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Analysen 27.02.2020

The viral demand shock goes global

The viral demand shock goes global

Spotlight - With the failure of authorities to contain the coronavirus contagion to within China or even Asia, the prospect of a more sustained demand shock for global economies has emerged. This poses the potential for elevated risks for investors looking ahead.


Key points

  • As a result, we expect we may have to lean heavily on the ‘risk-off’ and asymmetric exposure in the weeks ahead just as we did in the January market decline and when facing the periodic volatility seen since late-2018.
  • In particular, US dollar duration should continue to prove valuable in this uncertain environment. Indeed, the yield declines seen in recent weeks only bring US risk-free yields to the mid-point of our estimated 0.8-1.8% fair value range.
  • In FX, Swiss franc positions against the EUR and to a lesser extent against the USD should continue to be valuable within broader risk-off allocations. While we continue to believe that gold retains longterm value as risk-off protection, the one-sided positioning in particular combined with underlying, leverage suggest that at a minimum, near-term volatility may lie ahead before more significant asymmetry and potential upside can be realised.
  • Risk oriented investors may find opportunities in the recent spike in volatility via asymmetric structured solutions to cushion downside risks while allowing for upside participation. Similarly, a further widening in US high yield spreads may once again trigger the implicit Federal Reserve ‘backstop’ in the asset class creating opportunities for investors ahead.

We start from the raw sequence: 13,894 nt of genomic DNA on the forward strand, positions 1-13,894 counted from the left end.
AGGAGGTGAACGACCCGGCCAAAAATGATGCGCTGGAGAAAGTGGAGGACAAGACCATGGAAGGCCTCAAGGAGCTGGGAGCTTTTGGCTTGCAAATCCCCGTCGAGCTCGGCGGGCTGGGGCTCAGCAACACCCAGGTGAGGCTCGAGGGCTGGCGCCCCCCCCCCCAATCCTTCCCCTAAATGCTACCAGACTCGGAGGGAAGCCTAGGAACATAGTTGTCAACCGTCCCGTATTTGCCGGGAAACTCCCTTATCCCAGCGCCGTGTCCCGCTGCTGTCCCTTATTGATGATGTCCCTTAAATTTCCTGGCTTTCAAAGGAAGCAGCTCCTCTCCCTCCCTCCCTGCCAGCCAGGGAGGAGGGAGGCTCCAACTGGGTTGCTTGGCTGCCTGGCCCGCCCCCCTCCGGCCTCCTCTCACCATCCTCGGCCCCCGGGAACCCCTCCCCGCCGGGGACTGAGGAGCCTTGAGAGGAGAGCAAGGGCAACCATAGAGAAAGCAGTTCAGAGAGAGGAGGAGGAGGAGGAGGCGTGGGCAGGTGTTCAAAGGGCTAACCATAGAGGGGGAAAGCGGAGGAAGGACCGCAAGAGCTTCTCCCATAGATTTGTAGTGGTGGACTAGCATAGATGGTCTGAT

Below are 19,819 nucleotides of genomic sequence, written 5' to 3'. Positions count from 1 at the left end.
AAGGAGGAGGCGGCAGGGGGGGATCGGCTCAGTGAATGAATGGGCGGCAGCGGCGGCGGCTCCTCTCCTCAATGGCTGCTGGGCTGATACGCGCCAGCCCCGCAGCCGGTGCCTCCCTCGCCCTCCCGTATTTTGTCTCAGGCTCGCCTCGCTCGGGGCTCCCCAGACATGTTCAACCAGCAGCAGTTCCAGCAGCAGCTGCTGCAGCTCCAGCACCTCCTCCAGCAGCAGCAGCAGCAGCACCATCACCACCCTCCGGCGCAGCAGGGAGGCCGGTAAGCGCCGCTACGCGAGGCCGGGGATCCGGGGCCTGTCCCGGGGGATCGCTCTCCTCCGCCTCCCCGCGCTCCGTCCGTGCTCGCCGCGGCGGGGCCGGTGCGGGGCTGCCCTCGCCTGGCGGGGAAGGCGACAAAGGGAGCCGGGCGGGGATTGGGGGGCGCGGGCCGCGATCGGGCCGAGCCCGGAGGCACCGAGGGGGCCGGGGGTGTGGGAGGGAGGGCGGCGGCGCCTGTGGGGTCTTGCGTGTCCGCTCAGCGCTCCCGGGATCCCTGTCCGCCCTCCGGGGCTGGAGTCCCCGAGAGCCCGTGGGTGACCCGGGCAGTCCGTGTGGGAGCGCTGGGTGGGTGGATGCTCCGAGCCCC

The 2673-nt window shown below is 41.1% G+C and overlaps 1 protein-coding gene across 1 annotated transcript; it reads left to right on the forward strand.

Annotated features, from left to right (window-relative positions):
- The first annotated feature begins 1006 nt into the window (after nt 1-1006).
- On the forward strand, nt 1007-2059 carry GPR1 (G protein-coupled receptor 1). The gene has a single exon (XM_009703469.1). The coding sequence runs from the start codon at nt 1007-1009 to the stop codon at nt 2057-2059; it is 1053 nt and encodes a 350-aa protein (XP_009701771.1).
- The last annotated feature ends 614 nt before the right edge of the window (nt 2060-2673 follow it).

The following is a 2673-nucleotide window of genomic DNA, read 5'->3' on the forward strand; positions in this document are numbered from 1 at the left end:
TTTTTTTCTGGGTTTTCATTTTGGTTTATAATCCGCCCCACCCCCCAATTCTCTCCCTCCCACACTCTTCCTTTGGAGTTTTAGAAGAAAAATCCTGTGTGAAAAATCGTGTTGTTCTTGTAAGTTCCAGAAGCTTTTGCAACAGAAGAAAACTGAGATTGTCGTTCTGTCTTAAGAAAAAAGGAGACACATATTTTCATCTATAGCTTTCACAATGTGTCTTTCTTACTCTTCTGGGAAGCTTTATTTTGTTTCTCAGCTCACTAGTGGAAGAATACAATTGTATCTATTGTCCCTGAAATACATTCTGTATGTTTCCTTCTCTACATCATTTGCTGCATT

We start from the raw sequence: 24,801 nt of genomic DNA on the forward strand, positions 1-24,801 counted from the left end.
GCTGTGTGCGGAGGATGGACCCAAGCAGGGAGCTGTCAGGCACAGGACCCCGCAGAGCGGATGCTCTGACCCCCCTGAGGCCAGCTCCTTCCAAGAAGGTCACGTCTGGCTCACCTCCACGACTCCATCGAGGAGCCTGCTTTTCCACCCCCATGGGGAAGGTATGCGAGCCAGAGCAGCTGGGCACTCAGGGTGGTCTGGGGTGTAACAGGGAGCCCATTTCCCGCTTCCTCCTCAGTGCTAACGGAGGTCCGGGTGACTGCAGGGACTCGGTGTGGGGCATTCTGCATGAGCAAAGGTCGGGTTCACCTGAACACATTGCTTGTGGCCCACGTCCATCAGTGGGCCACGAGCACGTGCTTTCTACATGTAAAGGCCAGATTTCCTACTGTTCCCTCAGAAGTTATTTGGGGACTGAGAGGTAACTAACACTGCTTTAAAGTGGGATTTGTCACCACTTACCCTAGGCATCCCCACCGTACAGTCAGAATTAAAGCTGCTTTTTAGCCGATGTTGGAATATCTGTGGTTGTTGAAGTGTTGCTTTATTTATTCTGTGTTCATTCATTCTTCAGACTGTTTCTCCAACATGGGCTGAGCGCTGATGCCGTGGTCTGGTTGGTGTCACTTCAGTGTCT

The coronavirus demand shock may go global

Despite extreme containment measures in China since late- January, the meaningful clusters in Korea, Singapore, Iran, and Italy that have emerged in recent weeks suggest that China’s efforts and the actions of global governments have not been enough to restrict the infection to Greater China.

While the human tragedy of the viral outbreak is immeasurable, the widening number of geographic clusters as well as the prolonged disruption to air travel key pose a meaningful economic threat to global supply chains and activity that is as yet unpriced in global financial markets.

So, although we had anticipated that US and global policymakers had sufficient tools at their disposal to mitigate the impact of a temporary, localized outbreak in China, a more prolonged, global outbreak has the potential to test the policy toolkit and the political will of governments around the world.